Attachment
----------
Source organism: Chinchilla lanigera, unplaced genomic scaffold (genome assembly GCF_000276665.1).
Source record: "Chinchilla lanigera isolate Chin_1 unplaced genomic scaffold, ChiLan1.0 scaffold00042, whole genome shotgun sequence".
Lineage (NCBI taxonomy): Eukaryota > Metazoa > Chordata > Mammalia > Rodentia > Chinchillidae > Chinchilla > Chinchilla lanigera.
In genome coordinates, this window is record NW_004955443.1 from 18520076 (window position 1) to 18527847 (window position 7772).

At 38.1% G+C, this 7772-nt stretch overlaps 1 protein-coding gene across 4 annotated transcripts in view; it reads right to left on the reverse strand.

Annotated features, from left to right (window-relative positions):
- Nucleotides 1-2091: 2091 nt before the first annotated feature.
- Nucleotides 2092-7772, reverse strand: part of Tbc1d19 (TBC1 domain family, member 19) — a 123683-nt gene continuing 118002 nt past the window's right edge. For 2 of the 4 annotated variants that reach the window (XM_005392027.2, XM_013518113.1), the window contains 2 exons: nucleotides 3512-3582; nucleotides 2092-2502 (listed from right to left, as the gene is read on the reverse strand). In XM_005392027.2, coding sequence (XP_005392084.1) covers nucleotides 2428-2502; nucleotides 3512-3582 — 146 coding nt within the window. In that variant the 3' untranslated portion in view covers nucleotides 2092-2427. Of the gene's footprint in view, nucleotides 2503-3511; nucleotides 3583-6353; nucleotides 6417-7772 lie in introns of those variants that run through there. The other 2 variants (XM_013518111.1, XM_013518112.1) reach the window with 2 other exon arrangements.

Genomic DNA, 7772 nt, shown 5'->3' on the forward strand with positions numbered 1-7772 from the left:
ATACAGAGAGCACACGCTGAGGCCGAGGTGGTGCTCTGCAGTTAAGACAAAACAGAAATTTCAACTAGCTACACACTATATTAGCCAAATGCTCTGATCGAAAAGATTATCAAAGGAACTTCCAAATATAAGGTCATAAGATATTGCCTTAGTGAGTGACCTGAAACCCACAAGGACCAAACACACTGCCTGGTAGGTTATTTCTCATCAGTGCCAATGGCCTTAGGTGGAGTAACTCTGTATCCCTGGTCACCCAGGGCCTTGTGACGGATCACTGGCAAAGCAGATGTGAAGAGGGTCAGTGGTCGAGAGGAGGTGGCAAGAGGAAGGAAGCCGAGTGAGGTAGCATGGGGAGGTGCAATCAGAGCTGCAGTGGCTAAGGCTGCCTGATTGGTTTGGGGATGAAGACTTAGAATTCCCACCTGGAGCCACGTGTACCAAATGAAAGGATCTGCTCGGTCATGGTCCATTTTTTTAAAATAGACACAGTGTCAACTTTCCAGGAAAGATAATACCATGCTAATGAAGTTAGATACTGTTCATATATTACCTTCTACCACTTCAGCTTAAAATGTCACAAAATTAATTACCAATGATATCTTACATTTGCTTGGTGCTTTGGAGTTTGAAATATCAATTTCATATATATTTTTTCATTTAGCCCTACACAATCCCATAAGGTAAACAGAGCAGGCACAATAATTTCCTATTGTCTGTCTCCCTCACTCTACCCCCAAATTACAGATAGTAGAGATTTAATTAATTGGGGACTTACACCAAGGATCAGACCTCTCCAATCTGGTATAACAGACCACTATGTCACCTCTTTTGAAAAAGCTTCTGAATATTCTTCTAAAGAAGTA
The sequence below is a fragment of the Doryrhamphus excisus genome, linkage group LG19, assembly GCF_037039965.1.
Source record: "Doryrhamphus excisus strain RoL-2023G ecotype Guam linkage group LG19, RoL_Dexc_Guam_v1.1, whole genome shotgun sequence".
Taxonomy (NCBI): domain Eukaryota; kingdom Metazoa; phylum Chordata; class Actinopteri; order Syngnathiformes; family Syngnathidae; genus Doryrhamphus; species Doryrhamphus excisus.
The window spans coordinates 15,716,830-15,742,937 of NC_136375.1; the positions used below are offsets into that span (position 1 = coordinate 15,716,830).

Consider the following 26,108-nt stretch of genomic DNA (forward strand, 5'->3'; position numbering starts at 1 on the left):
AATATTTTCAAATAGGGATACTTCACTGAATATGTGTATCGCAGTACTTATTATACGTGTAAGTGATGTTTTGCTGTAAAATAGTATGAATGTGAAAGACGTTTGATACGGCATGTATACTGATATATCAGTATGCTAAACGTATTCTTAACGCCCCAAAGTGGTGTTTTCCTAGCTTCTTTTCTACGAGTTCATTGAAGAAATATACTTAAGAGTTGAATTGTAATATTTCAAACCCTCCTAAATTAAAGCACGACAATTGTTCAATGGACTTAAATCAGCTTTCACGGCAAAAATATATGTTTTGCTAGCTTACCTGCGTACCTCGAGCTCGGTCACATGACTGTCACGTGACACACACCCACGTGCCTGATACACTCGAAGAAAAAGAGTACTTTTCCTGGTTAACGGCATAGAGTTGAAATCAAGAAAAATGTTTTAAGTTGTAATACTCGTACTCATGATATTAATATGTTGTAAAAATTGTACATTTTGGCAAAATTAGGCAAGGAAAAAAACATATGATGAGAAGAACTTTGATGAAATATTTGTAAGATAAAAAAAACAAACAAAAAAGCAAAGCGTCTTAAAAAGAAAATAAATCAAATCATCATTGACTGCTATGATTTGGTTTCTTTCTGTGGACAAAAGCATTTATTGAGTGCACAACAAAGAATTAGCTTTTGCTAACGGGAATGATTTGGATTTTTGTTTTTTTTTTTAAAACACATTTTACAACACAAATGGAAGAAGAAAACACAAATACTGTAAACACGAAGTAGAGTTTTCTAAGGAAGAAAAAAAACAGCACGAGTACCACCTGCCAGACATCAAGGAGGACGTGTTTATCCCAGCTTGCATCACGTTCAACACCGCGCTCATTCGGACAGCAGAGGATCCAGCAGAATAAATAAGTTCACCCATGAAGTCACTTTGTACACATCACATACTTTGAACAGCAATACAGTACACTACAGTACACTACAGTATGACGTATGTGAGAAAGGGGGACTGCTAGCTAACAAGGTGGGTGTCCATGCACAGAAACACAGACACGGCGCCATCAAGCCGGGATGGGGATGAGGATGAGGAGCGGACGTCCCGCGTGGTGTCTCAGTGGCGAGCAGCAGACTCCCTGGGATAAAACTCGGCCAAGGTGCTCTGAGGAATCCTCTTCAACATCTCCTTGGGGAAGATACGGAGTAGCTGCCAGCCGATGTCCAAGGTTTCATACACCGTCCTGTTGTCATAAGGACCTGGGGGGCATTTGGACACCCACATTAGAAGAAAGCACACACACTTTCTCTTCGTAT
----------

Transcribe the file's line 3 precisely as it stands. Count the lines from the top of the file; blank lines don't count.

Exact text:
Lineage (NCBI taxonomy): Eukaryota > Metazoa > Chordata > Mammalia > Rodentia > Chinchillidae > Chinchilla > Chinchilla lanigera.